Eric André

The Mitchells vs the Machines

06/05/21

Netflix

A sinister organisation enslaves the planet Earth and the only surviving family must fight to free humankind.

It sounds like the plot of a po-faced, dystopian nightmare, doesn’t it? But in the hands of animation veterans, Lord and Miller, what emerges is an irresistibly good-natured romp, replete with funny one-liners and a whole stash of movie references. You’d have to be pretty dour not to enjoy what’s on offer here.

The Mitchells are essentially a family of misfits. Eldest daughter, Katie (voiced by Abbi Jacobson) is a movie-mad teenager (though with that name, you might reasonably have expected her to be more of a theatre fan). She spends every spare minute making films on her phone and is looking forward to going to college in California, where she can study the beloved art full time. Her little brother, Aaron (Michael Rianda), is dinosaur-obsessed and incapable of talking to girls. Mother, Linda (Maya Rudolph) is the family peacemaker, while her husband, Rick (Danny McBride), is so out of touch with the changing times, it hurts. Ask this man to send a simple text message and he struggles helplessly – and his idea of trying to bond with his daughter, as she prepares to leave home for college, is to set up an across country family drive to California, so they can all reconnect.

But, en route to their destination, an unexpected problem occurs. Like most other people in America, the Mitchells use PAL as their provider of all things digital – a brief look at one of the company’s pompous launch events tells you that we could easily substitute the word APPLE or FACEBOOK. Helmed by young social media impresario, Mark Bowman (Eric André), PAL is a complex system that can run every aspect of a human’s life. But, when Mark decides it’s time for an upgrade to a more sophisticated version, PAL doesn’t appreciate being made redundant and decides to initiate a coup. Almost before humankind knows quite what’s happening, they are being becoming slaves to their own creation.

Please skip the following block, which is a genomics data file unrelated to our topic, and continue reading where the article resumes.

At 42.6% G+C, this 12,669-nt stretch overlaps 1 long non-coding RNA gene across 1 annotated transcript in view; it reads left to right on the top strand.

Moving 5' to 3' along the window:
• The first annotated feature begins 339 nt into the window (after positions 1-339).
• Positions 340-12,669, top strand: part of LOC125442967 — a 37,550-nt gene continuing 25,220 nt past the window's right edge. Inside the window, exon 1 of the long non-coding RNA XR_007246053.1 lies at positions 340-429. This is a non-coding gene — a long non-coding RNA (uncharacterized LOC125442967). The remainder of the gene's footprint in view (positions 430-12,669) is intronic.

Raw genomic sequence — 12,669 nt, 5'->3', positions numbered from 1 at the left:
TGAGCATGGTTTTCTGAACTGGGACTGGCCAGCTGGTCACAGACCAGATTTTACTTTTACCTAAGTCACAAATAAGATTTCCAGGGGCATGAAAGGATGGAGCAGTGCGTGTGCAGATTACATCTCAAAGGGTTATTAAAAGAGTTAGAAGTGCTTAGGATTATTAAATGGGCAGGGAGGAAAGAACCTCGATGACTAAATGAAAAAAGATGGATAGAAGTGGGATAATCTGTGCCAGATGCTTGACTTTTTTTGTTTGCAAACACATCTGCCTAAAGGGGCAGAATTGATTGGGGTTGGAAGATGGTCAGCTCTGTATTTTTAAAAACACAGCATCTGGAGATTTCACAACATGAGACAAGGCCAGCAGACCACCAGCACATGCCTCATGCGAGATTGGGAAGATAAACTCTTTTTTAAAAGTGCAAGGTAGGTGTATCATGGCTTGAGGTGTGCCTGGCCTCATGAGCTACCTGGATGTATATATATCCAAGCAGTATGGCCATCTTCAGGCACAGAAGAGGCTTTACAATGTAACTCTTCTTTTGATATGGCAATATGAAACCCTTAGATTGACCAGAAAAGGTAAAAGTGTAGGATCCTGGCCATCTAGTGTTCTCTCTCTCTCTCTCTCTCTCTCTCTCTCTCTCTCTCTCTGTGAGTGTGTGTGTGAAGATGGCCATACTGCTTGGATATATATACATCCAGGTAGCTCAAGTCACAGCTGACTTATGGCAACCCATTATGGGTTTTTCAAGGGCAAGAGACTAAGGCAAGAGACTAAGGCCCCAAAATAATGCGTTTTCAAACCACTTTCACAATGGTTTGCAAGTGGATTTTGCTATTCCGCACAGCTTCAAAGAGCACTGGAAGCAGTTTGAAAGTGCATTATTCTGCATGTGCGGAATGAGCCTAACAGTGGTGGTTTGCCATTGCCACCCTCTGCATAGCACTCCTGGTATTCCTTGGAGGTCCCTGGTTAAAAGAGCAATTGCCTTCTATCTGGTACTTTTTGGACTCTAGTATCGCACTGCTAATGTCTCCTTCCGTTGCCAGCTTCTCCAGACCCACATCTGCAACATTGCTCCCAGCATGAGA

But the Mitchells are not ones to give in easily…

Wittily scripted by writer/directors Michael Rianda and Jeff Rowe, TMVTM takes off at a gallop and rarely pauses to stop for breath. The state of the art animation is cleverly interwoven with more simplistic flourishes, clearly designed to mirror the style we’re shown in Katie’s homemade animations and there’s a sprightly rock soundtrack against which a frantic series of chases and punch ups plays out. For those seeking a little more depth to the proceedings, there are also visual references to famous movies mixed into the formula. I spotted half a dozen on the first watch, and I’ve no doubt repeated viewings would unearth many more. Be warned, some of them are pretty obscure. (Look at the pattern on Katie’s socks, for instance. Do they remind you of a carpet in a famous movie hotel?) Seriously, movie nerds are going to have a field day with this.

The master stroke though, is having the villainous PAL voiced by Olivia Colman. Hearing her sweet tones wrap themselves around some very nasty commands is probably worth the price of a Netflix subscription all by itself. Oh and the Mitchells are also the owners of an amusing dog called Doug the Pug. Win, win.

Okay, so TMVTM does have a broad sweep of sentimentality running through its core, though it never feels too overdone. While this animation might not be on punching terms with the top rank of Pixar productions, it’s nonetheless a welcome slice of exuberant escapism with a serious message at its core.

4.2 stars

Philip Caveney